@Test
void givenStructuredLog_whenUseLog4j_thenExtractCorrectInformation() {
    User user = new User("1", "John Doe", "123456");

    try {
        throwExceptionMethod();
    } catch (RuntimeException ex) {
        logger.atError().addKeyValue("user_info", user)
                .setMessage("Error processing given user")
                .addKeyValue("exception_class", ex.getClass().getSimpleName())
                .addKeyValue("error_message", ex.getMessage())
                .log();
    }
}

In the test above, we’ve added more key-value pairs for the exception message and class name. Let’s see the log output:

{
  "@timestamp" : "2023-12-22T00:04:52.8414988-03:00",
  "@version" : "1",
  "message" : "Error processing given user",
  "logger_name" : "logger_name_example",
  "thread_name" : "main",
  "level" : "ERROR",
  "level_value" : 40000,
  "user_info" : {
    "id" : "1",
    "name" : "John Doe",
    "password" : "XXXX"
  },
  "exception_class" : "RuntimeException",
  "error_message" : "Error saving user data",
  "caller_class_name" : "StructuredLog4jExampleUnitTest",
  "caller_method_name" : "givenStructuredLog_whenUseLog4j_thenExtractCorrectInformation",
  "caller_file_name" : "StructuredLog4jExampleUnitTest.java",
  "caller_line_number" : 35
}

5. Advantages of Structured Logging

Structured logging has some advantages over unstructured logging, like readability and efficiency.

5.1. Readability

Logs are typically one of the best tools to troubleshoot software, measure performance, and check if the applications behave as expected. Thus, creating a system where we can read log lines more easily is important.

Structured logs show data as a dictionary, which makes it easier for the human brain to search for a specific field across the log line. It’s the same concept as searching for a specific chapter in a book using an index versus reading the content page by page.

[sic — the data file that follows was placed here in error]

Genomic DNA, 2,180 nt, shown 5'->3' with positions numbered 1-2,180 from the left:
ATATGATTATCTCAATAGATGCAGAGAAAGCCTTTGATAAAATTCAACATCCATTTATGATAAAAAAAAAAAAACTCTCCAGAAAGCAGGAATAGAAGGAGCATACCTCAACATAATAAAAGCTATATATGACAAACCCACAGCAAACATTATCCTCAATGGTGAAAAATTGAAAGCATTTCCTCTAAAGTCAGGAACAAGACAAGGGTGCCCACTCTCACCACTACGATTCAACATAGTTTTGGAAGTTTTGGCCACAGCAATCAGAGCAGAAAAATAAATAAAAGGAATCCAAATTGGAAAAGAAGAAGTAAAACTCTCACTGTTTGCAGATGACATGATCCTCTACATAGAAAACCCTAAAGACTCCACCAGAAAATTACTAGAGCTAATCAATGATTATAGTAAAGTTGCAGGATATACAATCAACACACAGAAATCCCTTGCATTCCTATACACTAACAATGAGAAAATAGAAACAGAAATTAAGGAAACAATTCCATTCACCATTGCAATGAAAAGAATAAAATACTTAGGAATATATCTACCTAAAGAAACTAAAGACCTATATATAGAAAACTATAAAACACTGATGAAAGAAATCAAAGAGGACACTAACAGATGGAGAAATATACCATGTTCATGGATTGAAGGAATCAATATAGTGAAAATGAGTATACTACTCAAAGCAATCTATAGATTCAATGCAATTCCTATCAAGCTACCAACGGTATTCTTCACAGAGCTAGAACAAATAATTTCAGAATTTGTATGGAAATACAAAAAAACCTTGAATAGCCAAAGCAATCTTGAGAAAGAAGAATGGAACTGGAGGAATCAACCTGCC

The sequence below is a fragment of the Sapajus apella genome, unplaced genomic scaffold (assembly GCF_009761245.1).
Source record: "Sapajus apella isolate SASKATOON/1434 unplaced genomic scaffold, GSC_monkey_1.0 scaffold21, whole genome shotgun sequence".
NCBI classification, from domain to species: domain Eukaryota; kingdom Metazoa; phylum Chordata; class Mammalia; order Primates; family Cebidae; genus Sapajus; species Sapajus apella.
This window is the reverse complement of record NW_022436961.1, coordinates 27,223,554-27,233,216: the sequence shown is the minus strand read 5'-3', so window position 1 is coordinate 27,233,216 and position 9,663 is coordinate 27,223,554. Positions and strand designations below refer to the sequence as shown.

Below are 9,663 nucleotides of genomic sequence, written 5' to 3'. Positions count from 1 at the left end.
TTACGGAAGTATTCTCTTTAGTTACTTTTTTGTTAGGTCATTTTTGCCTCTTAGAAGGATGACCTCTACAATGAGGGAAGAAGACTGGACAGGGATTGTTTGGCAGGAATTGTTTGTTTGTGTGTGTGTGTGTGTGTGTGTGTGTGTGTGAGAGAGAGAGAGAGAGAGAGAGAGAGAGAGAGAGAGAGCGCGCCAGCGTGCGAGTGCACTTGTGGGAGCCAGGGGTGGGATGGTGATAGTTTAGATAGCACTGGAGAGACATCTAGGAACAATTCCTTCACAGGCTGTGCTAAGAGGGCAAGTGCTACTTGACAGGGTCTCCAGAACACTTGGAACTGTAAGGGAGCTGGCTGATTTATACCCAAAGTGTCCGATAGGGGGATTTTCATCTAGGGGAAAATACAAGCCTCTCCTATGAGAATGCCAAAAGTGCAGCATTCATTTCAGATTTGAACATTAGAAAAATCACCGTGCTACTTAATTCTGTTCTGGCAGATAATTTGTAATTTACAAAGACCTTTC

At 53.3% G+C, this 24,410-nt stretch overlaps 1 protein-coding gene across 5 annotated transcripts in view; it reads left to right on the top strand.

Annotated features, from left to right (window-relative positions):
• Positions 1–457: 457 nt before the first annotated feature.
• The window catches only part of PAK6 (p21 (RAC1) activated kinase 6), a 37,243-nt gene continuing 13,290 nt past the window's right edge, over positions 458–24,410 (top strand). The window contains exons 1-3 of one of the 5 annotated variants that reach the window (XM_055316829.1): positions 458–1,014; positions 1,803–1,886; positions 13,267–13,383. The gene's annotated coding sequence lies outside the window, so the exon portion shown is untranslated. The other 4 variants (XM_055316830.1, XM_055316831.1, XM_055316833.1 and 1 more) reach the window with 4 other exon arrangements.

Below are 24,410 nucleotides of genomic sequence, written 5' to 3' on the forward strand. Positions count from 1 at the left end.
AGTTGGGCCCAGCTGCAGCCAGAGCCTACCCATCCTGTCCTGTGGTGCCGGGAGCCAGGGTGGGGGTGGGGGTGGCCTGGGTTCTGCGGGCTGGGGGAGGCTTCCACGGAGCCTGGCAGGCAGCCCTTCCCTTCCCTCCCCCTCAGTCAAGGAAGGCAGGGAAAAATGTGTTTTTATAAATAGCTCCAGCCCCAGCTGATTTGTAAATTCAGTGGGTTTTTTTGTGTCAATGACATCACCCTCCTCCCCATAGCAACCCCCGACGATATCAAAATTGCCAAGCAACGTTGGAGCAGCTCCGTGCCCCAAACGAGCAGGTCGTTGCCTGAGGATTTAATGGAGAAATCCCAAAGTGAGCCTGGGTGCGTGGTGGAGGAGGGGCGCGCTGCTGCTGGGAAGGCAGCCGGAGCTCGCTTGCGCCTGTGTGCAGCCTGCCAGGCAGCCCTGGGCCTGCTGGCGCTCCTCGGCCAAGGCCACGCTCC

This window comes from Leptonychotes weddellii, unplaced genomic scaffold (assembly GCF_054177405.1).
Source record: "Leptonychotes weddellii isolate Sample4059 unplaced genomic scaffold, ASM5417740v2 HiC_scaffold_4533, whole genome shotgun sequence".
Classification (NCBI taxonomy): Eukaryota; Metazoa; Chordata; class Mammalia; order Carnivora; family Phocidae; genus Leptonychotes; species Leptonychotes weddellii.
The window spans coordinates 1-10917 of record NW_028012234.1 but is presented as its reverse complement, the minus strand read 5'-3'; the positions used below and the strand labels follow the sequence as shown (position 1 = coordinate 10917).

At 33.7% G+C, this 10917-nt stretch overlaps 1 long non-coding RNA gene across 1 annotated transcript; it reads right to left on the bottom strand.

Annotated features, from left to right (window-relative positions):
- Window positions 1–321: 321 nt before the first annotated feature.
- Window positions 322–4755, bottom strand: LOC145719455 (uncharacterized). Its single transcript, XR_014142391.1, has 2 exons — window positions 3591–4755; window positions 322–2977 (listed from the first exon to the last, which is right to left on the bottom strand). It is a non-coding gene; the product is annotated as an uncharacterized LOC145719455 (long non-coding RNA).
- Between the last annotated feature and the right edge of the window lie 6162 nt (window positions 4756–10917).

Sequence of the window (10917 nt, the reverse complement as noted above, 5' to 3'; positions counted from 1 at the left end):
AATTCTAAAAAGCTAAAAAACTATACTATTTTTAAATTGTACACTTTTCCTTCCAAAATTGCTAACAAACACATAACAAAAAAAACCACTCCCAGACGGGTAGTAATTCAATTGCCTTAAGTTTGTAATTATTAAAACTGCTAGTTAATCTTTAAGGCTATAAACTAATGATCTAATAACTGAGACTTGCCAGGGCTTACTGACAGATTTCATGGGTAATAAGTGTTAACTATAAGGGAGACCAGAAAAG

5.2. Efficiency

In general, data visualization tools like Kibana, New Relic, and Splunk use a query language to search for a specific value across all log lines in a specific time window. Log search queries are easier to write when using structured logging since the data is in a key-value format.

Additionally, using structured logging, it’s easier to create business metrics about the data provided. In that case, searching for business data in a consistent, structured format is easier and more efficient than searching for specific words in the whole log text.

Finally, queries to search structured data use less complex algorithms, which might decrease cloud computing costs depending on the tool used.

6. Conclusion

In this article, we saw one way to implement structured logging in Java using slf4j and logback.

Using formatted, structured logs allows machines and humans to read them faster, making our application easier to troubleshoot and reducing the complexity of consuming log events.

As always, the source code is available over on GitHub.

Course – LS – All
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Get started with Spring Boot and with core Spring, through the Learn Spring course: